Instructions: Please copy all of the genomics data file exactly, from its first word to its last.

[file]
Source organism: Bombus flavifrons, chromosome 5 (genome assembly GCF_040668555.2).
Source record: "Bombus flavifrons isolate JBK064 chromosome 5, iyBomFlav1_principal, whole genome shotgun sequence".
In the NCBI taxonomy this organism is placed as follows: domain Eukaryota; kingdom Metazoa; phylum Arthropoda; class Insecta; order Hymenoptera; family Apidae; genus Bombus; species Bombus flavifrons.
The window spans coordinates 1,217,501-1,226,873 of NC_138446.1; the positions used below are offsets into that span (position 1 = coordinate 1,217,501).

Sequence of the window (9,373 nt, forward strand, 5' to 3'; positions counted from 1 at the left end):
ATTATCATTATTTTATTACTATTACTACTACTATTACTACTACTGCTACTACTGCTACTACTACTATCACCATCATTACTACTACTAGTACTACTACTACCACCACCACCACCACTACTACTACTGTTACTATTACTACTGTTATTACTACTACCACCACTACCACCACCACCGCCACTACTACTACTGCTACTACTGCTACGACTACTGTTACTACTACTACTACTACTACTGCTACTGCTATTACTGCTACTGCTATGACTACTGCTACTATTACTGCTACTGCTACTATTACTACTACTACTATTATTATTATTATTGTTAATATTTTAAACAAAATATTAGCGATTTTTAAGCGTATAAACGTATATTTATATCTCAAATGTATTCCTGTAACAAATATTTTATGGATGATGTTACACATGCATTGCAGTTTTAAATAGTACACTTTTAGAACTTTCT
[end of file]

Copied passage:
Source organism: Bombus flavifrons, chromosome 5 (genome assembly GCF_040668555.2).
Source record: "Bombus flavifrons isolate JBK064 chromosome 5, iyBomFlav1_principal, whole genome shotgun sequence".
In the NCBI taxonomy this organism is placed as follows: domain Eukaryota; kingdom Metazoa; phylum Arthropoda; class Insecta; order Hymenoptera; family Apidae; genus Bombus; species Bombus flavifrons.
The window spans coordinates 1,217,501-1,226,873 of NC_138446.1; the positions used below are offsets into that span (position 1 = coordinate 1,217,501).

Sequence of the window (9,373 nt, forward strand, 5' to 3'; positions counted from 1 at the left end):
ATTATCATTATTTTATTACTATTACTACTACTATTACTACTACTGCTACTACTGCTACTACTACTATCACCATCATTACTACTACTAGTACTACTACTACCACCACCACCACCACTACTACTACTGTTACTATTACTACTGTTATTACTACTACCACCACTACCACCACCACCGCCACTACTACTACTGCTACTACTGCTACGACTACTGTTACTACTACTACTACTACTACTGCTACTGCTATTACTGCTACTGCTATGACTACTGCTACTATTACTGCTACTGCTACTATTACTACTACTACTATTATTATTATTATTGTTAATATTTTAAACAAAATATTAGCGATTTTTAAGCGTATAAACGTATATTTATATCTCAAATGTATTCCTGTAACAAATATTTTATGGATGATGTTACACATGCATTGCAGTTTTAAATAGTACACTTTTAGAACTTTCT